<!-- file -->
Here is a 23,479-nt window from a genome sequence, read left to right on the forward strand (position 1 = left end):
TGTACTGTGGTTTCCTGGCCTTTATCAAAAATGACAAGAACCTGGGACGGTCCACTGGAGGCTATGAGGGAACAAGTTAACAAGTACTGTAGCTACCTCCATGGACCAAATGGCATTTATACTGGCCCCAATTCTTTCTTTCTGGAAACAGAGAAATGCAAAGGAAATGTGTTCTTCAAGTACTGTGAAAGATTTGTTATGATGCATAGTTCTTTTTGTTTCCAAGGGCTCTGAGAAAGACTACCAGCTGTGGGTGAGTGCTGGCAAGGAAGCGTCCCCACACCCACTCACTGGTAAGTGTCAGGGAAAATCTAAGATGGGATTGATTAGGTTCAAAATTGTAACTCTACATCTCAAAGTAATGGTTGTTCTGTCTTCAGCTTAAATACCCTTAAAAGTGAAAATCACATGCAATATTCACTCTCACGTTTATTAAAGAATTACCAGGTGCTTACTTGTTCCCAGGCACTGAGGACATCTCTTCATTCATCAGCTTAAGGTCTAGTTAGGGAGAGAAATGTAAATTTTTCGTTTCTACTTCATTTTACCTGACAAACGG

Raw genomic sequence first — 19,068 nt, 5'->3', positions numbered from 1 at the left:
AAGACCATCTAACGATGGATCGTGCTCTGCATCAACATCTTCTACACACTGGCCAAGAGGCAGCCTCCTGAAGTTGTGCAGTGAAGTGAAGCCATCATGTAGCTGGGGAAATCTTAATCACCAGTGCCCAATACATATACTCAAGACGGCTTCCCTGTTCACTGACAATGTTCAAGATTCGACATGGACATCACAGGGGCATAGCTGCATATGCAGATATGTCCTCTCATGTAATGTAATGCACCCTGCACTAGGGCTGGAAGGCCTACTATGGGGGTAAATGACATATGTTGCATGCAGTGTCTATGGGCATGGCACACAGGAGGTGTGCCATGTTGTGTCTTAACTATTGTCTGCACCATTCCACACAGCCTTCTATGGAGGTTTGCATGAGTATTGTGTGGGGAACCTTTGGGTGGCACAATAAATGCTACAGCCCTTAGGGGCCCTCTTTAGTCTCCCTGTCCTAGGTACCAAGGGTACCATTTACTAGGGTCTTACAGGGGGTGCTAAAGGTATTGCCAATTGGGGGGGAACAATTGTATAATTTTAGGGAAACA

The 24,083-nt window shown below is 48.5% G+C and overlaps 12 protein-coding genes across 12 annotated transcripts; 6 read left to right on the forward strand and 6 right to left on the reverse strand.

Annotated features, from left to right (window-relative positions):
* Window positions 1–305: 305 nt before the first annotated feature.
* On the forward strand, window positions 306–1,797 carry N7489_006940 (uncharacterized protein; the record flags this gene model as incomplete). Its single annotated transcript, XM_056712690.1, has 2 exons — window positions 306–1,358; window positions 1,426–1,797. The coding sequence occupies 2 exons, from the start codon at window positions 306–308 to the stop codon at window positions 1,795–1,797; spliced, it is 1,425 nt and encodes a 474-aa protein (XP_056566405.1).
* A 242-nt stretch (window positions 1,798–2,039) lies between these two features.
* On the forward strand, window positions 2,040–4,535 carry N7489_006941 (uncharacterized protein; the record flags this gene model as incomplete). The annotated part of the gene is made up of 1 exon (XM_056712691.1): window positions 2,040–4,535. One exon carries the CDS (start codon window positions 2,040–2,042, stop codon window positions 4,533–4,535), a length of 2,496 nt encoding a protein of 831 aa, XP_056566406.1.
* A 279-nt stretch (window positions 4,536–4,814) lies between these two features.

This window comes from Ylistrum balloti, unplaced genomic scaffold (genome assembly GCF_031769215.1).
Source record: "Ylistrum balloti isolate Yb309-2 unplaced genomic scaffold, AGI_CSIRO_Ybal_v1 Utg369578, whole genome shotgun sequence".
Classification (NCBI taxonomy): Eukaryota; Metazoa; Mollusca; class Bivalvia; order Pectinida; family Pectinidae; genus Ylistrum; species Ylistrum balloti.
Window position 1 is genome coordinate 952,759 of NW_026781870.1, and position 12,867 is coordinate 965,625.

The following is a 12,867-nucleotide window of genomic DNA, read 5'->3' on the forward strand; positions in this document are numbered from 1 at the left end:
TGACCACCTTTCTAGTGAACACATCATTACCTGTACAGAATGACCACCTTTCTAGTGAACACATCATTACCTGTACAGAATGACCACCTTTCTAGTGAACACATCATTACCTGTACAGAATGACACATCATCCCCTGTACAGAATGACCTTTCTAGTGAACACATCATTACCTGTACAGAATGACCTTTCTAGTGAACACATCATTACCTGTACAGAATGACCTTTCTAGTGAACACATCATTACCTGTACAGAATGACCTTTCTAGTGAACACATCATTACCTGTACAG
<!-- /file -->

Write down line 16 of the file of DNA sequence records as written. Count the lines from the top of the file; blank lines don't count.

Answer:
The following is a 12,867-nucleotide window of genomic DNA, read 5'->3' on the forward strand; positions in this document are numbered from 1 at the left end: